Amir Jamaludin, Meelis Lootus, Timor Kadir, Andrew Zisserman, Jill Urban, Michele C. Battié, Jeremy Fairbank, Iain McCall


April 2017, Volume 26, Issue 5, pp 1374 - 1383 Original Article Read Full Article 10.1007/s00586-017-4956-3

First Online: 06 February 2017

Study design

Investigation of the automation of radiological features from magnetic resonance images (MRIs) of the lumbar spine.

Objective

To automate the process of grading lumbar intervertebral discs and vertebral bodies from MRIs.

Summary of background data

MR imaging is the most common imaging technique used in investigating low back pain (LBP). Various features of degradation, based on MRIs, are commonly recorded and graded, e.g., Modic change and Pfirrmann grading of intervertebral discs. Consistent scoring and grading is important for developing robust clinical systems and research. Automation facilitates this consistency and reduces the time of radiological analysis considerably and hence the expense.

Methods

12,018 intervertebral discs, from 2009 patients, were graded by a radiologist and were then used to train: (1) a system to detect and label vertebrae and discs in a given scan, and (2) a convolutional neural network (CNN) model that predicts several radiological gradings. The performance of the model, in terms of class average accuracy, was compared with the intra-observer class average accuracy of the radiologist.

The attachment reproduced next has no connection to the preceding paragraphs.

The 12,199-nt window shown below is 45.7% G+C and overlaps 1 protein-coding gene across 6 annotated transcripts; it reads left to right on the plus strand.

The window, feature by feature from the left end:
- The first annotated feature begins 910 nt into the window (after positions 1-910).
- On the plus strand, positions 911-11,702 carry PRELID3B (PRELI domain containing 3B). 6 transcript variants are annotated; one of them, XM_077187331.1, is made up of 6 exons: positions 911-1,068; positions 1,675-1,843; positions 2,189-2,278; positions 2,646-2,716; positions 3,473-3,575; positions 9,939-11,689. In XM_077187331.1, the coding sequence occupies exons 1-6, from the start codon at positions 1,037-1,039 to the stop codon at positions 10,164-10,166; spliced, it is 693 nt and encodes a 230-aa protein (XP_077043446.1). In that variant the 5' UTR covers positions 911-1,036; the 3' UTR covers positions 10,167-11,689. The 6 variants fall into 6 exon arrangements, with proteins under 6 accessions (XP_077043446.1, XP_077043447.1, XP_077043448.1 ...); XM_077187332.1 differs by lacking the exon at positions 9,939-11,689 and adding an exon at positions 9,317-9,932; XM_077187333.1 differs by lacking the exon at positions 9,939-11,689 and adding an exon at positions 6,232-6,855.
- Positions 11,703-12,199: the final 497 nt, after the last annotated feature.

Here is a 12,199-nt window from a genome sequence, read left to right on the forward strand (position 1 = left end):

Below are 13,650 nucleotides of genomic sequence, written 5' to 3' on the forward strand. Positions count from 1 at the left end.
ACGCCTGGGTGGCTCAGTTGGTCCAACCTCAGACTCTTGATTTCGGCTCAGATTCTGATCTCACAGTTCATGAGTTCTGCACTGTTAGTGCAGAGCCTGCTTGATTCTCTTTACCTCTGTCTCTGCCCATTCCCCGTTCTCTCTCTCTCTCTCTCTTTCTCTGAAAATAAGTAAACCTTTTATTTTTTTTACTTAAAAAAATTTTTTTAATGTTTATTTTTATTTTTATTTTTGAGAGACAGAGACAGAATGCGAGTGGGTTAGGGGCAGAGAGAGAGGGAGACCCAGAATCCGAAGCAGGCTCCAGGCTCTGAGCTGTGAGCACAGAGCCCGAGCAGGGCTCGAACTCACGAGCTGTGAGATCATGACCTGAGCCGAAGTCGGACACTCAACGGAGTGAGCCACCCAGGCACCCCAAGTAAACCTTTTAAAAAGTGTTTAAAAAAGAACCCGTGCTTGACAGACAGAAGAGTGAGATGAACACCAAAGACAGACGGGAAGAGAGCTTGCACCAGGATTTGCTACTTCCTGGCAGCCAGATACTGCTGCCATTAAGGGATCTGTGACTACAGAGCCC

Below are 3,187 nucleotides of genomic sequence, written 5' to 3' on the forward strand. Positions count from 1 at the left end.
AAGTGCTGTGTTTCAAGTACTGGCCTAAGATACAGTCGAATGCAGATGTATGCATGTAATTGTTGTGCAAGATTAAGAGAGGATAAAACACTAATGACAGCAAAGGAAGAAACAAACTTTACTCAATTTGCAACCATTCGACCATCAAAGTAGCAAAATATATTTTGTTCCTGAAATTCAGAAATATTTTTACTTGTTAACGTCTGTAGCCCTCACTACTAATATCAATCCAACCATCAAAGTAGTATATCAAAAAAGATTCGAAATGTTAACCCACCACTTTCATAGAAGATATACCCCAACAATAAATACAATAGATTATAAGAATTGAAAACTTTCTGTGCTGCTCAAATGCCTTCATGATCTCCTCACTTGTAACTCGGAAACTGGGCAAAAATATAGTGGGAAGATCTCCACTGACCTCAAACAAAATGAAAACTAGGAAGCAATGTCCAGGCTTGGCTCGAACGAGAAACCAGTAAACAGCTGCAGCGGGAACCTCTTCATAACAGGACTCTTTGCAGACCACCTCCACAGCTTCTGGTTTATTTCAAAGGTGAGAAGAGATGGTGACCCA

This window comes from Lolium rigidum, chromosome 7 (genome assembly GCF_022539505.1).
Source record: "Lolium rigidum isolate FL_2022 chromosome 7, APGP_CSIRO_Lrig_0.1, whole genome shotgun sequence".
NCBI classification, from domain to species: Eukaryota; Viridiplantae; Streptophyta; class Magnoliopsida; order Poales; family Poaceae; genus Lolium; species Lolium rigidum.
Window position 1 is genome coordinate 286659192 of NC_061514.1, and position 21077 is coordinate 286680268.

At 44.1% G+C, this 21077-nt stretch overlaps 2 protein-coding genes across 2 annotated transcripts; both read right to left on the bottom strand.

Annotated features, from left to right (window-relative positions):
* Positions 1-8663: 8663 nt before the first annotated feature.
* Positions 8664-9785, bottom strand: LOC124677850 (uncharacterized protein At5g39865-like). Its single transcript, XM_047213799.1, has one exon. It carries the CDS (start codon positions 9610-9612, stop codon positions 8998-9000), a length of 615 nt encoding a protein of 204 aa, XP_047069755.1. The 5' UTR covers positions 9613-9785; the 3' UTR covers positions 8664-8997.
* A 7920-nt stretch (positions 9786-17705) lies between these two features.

Results

The detection system achieved 95.6% accuracy in terms of disc detection and labeling. The model is able to produce predictions of multiple pathological gradings that consistently matched those of the radiologist. The model identifies ‘Evidence Hotspots’ that are the voxels that most contribute to the degradation scores.

Conclusions

Automation of radiological grading is now on par with human performance. The system can be beneficial in aiding clinical diagnoses in terms of objectivity of gradings and the speed of analysis. It can also draw the attention of a radiologist to regions of degradation. This objectivity and speed is an important stepping stone in the investigation of the relationship between MRIs and clinical diagnoses of back pain in large cohorts.

Level of Evidence: Level 3.


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